Thus the study estimates that this would cause the issue of two additional infectious donations over the year for all of England and Wales: 2.5 instead of 0.45, the highlighted 558% increase.
This would mean in total, 2 per 200 infectious donations that « fall through the cracks » of the security network: a failure rate of the system of 1% which is huge.
Even though the bulk of the 200 infectious donations corresponding to the discovery of undiagnosed HIV, the question of « silent window » does not arise then.
This 558% increase in risk is, in my opinion, highly questionable and should be reconsidered. It is unbelievable that LGBT associations have not yet raised this issue.
(3) Apart from this particular case, which is frankly scandalous because of the huge « recruitment bias » of the survey, we can also find a relatively impressive incidence – the number of new cases each year – of 1% of HIV infection among MSM, in the French Bulletin Epidémiologique Hebdomadaire (p. 474). This figure is based on the number of 330 000 MSM throughout France, in other words a proportion of 1.6% MSM amongst the sexually active male population. Am I the only one laughing or what??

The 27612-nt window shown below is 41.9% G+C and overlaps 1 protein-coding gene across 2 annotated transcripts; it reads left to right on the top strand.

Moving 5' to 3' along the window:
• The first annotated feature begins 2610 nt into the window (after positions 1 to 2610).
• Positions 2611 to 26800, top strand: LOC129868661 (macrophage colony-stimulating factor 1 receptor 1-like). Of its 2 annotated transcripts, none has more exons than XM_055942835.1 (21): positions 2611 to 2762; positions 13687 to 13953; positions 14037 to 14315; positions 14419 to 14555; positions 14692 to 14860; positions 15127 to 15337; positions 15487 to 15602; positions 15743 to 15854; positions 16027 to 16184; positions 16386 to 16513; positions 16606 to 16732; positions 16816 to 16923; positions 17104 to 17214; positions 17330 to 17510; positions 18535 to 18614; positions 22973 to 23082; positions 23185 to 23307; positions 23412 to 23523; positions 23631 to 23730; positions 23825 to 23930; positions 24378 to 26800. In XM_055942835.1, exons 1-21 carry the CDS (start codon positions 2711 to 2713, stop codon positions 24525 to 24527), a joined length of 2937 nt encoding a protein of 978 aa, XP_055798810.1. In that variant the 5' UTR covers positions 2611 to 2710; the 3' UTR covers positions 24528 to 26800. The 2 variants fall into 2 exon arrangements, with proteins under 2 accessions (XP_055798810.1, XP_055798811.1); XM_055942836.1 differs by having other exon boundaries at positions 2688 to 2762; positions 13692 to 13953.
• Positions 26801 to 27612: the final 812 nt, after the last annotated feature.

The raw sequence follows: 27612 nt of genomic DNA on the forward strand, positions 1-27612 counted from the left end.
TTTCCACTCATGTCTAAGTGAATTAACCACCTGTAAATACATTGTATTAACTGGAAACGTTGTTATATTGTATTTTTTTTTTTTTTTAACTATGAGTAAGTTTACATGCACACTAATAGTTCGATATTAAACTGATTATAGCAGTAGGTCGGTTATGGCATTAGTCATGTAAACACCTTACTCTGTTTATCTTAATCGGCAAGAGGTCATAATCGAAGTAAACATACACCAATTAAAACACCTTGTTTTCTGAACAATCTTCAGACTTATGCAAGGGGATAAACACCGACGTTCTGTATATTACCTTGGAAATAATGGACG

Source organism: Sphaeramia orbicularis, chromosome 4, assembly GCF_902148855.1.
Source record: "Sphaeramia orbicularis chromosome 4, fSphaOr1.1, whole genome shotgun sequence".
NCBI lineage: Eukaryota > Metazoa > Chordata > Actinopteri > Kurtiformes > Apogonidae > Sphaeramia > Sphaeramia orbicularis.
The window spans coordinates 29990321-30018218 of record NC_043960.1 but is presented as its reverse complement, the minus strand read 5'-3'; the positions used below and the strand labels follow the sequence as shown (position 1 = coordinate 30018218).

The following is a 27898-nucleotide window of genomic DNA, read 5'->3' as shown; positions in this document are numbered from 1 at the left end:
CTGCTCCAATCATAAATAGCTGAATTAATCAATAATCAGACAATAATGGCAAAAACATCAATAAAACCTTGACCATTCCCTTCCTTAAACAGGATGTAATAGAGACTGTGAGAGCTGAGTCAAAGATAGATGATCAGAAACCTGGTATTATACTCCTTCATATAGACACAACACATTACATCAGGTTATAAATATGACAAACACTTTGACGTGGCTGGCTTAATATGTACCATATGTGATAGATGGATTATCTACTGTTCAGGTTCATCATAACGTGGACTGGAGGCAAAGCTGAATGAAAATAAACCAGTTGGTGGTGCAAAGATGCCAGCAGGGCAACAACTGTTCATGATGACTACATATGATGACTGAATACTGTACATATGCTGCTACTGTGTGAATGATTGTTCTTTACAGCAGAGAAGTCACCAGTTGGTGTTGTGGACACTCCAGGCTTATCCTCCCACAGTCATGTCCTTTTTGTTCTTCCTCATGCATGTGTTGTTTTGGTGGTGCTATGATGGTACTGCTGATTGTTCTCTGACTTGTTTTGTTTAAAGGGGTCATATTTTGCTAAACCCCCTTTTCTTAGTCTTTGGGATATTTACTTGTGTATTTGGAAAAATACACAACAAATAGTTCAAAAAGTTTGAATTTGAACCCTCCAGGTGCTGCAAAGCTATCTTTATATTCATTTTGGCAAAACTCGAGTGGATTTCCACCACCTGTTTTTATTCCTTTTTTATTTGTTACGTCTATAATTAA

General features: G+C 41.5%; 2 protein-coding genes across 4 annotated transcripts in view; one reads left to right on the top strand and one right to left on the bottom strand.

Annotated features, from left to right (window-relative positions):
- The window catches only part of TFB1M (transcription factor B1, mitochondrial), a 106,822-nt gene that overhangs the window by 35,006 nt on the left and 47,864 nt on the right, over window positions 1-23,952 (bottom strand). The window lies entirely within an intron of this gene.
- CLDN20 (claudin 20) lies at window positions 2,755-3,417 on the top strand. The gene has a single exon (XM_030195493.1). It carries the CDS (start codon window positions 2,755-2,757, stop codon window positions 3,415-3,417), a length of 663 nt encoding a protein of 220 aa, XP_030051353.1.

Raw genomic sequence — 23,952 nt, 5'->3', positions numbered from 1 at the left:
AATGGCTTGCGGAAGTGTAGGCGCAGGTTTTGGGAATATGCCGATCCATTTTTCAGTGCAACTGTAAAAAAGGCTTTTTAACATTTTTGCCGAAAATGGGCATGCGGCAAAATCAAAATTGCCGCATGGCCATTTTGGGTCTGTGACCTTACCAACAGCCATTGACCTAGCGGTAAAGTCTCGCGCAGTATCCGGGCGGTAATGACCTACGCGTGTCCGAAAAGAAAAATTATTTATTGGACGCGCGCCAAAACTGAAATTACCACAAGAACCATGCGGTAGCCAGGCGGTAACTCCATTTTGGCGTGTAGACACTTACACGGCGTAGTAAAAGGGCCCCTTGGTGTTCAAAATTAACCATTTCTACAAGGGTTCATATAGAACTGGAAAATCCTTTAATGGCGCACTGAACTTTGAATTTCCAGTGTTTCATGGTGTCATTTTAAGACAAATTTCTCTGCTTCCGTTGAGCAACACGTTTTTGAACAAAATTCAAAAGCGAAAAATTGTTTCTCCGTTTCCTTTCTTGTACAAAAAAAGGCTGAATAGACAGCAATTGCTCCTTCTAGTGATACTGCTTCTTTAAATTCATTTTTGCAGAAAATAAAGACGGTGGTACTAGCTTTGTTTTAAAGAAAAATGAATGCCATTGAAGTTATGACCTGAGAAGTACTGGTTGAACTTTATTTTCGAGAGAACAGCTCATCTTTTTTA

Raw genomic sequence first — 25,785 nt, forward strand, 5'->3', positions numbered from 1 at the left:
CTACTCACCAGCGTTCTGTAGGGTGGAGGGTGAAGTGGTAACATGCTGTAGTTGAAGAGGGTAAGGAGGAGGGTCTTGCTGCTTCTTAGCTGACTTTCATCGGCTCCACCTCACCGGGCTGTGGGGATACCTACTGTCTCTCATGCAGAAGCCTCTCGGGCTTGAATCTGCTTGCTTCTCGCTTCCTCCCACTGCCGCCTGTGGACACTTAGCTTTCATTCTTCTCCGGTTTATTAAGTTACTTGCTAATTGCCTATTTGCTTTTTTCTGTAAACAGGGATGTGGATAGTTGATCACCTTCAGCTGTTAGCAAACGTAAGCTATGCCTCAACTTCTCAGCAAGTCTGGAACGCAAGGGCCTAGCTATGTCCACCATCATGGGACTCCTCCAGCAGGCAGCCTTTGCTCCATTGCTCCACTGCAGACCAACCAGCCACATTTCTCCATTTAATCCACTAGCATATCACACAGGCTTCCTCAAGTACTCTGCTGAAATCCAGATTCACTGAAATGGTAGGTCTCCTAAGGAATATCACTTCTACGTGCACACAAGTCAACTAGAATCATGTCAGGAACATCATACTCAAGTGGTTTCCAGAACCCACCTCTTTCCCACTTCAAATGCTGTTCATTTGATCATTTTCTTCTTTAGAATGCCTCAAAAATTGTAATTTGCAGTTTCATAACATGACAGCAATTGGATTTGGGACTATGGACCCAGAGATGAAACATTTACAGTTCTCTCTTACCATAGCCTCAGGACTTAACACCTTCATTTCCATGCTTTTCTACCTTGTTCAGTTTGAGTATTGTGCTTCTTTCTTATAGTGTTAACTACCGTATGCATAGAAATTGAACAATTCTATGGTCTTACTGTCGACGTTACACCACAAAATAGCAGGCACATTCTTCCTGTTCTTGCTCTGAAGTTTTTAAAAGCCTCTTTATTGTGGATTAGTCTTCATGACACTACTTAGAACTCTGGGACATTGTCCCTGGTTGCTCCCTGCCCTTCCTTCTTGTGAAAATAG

In fact, there are no consensual studies on the proportion of gay men in the French or, more globally, western population. Many studies rather suggest a proportion of gay men (which is a more restrictive notion than « MSM ») about 4 to 5% of the male population.
It is also noticeable that the proportion of men reporting themselves as gay seems more important among younger generations. It must certainly be seen as the consequence of better acceptance and the fact that a significant proportion of men of former generations denied or repressed their homo or bisexuality.
It is anything but trivial to remark this, because, as the number of new infections is fixed and known, it would mean that « incidence » can vary in proportions of 1 to 4 at least.
(4) It is particularly noteworthy that the authors of the already quoted English study took care during the bulk of their analysis, to make a distinction between London and the rest of the country … before then combining their results.